Married to the Rabbinate
Israeli news series demonstrates the urgency and centrality of freedom of marriage to Israelis
Israel's Channel 10 News ran a four-part series about the issue of marriage in Israel and the Chief Rabbinate's monopoly over this basic right. The timing and content serve as a major boost for efforts for freedom of marriage.
Russian immigrants marry an informal marriage ceremony on Valentine's Dayon Dizengoff Square. The bride is not recognized in Israel as a Jew, so the couple can not marry in Israel officially. 04.08.2009. Photography: Miriam Alster, Flash 90
The urgency of freedom of marriage in Israel and support for it among the majority of Israelis were made crystal clear to the Israeli public with the recent airing of "Married to the Rabbinate," a Channel 10 news series on the issue.
Despite the natural media and political focus on the Gaza war, it was very telling that the station chose to air this four-part series, which presented the stranglehold of the Israeli Orthodox Chief Rabbinate on marriage and the public’s strong desire to break it.
We learn two important lessons through the airing of this series:
1. Even at time of war and great anxiety over security – the Israeli public is still looking at the larger picture in Israel; at social and other challenges. They are not willing to be consumed by the military and security concerns.
2. Freedom of marriage bears a great deal of significance to the Israeli public and media. There is a sense of serious urgency and wide support for drastic change and freedom of marriage for all.
This primetime Israeli news series exposed the wide scope of the problem of marriage in Israel, which simultaneously impacts all of Israeli society and affects Jews throughout the world.
A Widespread Problem
As Hiddush continuously emphasizes, there are hundreds of thousands of Israeli citizens who are denied the basic right of marriage in Israel, and many more who are denied the ability to celebrate their marriage according to their will and choice. These Israelis are considered Jewish by the Rabbinate, but are coerced into an Orthodox non-egalitarian ceremony, which is in sharp dissonance with their beliefs and lifestyle.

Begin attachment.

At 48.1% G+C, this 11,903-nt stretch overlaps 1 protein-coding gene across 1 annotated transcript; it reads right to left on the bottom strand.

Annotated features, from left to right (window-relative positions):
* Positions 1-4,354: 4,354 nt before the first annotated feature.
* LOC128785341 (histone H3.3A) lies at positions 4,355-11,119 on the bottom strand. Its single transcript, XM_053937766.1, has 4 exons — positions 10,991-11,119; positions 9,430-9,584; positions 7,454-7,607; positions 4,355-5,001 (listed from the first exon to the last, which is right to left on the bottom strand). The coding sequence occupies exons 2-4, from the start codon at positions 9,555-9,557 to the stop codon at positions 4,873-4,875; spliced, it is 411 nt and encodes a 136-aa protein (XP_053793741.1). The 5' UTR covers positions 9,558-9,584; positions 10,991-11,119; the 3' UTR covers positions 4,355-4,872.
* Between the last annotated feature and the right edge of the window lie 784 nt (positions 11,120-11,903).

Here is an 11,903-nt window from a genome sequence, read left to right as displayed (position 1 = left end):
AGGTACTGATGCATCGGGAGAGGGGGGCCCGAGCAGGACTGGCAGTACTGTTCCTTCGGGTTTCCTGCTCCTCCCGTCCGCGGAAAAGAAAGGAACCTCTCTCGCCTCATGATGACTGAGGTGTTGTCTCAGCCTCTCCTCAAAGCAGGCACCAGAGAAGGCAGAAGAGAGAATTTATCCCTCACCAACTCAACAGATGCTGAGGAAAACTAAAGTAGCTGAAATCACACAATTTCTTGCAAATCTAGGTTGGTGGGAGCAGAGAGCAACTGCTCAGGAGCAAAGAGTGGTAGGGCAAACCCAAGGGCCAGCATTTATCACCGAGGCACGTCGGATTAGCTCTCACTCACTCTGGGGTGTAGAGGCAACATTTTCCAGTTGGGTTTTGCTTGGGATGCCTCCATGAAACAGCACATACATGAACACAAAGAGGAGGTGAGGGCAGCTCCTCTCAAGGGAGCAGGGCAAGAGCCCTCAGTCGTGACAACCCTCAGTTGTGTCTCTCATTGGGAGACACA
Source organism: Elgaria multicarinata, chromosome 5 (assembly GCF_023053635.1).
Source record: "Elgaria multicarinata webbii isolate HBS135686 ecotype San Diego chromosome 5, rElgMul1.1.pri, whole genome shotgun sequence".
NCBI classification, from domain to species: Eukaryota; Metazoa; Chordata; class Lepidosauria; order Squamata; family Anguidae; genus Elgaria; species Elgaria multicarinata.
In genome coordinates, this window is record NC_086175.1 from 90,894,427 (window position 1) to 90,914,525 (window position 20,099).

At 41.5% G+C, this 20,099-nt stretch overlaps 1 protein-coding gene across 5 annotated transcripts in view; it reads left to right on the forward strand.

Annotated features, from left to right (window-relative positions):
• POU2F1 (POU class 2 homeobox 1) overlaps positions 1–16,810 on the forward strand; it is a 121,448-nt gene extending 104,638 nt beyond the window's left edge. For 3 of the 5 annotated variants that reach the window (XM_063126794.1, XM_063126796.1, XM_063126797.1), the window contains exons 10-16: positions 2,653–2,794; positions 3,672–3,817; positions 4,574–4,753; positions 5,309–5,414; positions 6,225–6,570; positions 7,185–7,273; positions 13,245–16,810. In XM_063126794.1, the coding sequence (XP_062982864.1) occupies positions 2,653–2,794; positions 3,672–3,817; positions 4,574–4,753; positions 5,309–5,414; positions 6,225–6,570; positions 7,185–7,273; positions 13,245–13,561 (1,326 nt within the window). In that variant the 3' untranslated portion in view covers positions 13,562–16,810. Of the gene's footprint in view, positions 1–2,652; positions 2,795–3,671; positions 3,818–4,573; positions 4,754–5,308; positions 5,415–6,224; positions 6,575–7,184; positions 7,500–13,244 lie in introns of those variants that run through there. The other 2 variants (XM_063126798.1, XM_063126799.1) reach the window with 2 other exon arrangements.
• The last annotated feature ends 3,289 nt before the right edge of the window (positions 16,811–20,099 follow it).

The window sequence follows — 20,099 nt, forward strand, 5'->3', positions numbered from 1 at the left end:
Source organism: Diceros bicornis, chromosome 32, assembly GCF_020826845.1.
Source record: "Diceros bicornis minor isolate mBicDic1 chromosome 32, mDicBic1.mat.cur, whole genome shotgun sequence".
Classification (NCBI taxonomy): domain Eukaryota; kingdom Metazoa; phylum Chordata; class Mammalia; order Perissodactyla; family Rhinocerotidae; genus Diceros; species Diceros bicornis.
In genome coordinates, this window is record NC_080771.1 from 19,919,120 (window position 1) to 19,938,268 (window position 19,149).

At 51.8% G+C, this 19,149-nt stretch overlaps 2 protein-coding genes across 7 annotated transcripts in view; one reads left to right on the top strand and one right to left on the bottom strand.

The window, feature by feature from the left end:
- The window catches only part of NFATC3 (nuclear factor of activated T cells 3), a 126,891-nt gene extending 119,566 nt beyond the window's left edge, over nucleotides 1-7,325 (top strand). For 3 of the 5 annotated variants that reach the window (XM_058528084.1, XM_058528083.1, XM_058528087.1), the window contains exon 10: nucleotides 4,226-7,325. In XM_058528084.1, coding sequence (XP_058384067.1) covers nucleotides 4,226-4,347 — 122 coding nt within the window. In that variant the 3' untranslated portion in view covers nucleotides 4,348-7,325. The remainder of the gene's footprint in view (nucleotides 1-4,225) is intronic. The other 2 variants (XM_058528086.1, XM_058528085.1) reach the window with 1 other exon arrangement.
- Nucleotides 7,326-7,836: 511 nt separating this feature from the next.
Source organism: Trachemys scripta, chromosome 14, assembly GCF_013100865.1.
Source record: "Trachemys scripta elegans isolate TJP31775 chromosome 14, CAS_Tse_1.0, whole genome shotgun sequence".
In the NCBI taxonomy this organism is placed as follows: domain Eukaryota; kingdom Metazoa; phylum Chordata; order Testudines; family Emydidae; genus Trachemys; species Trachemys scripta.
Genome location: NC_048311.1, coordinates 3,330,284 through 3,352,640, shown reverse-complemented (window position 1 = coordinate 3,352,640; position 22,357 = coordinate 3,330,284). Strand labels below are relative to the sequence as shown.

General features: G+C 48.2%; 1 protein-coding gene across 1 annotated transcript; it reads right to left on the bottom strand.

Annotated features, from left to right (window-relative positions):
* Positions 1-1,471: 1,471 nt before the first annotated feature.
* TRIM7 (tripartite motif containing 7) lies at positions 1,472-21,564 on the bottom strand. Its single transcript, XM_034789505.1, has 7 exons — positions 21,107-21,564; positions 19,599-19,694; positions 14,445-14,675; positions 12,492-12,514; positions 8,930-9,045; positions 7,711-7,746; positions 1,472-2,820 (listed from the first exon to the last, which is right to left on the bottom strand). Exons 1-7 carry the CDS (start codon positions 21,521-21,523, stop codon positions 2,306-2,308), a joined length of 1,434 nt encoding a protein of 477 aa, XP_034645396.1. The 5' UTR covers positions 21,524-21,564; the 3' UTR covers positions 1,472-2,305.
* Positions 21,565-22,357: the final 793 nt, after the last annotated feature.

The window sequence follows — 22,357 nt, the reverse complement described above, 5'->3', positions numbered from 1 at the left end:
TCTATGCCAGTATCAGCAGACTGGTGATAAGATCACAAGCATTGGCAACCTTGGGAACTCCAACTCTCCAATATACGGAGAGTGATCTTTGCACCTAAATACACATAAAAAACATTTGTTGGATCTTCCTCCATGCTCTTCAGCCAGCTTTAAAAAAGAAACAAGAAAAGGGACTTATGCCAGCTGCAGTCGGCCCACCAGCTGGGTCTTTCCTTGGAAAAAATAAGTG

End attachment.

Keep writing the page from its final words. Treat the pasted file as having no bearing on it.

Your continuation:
Over 300,000 immigrants from the Former Soviet Union who, because their father is Jewish and their mother is not, cannot marry at all. They are joined by all non-Orthodox (and many Orthodox) Jews-by-Choice whose Jewish status is not recognized by the Chief Rabbinate and are similarly denied the basic right to legally create a family in Israel.
It is important to note that there is even a growing number of Orthodox couples who marry in a halachic, more egalitarian and creative manner, and therefore opt to marry outside the Rabbinate. This is, in part, to express their opposition to its monopolistic, outdated, control over marriage and, no less importantly, over divorce.
Clearly, there are important issues that the Israeli public is not ready to place on the back burner even at times of national unrest. In this case, freedom of marriage is that issue. The series strongly demonstrates that a majority of Israelis support civil marriage in Israel and would like to see equal recognition of non-Orthodox marriage ceremonies.
Getting the Facts Straight
One of the most commonly heard claims against freedom of marriage in Israel is that a civil framework for marriage and divorce in Israel will cause a rift within the Jewish people. Opponents to freedom of marriage threaten that the Jewish People will be divided between those who are halachically married and those who are not. They express the concern that it will bring about fears regarding illegitimacy and uncertainty as to the Jewish status of a growing segment of the Jewish People.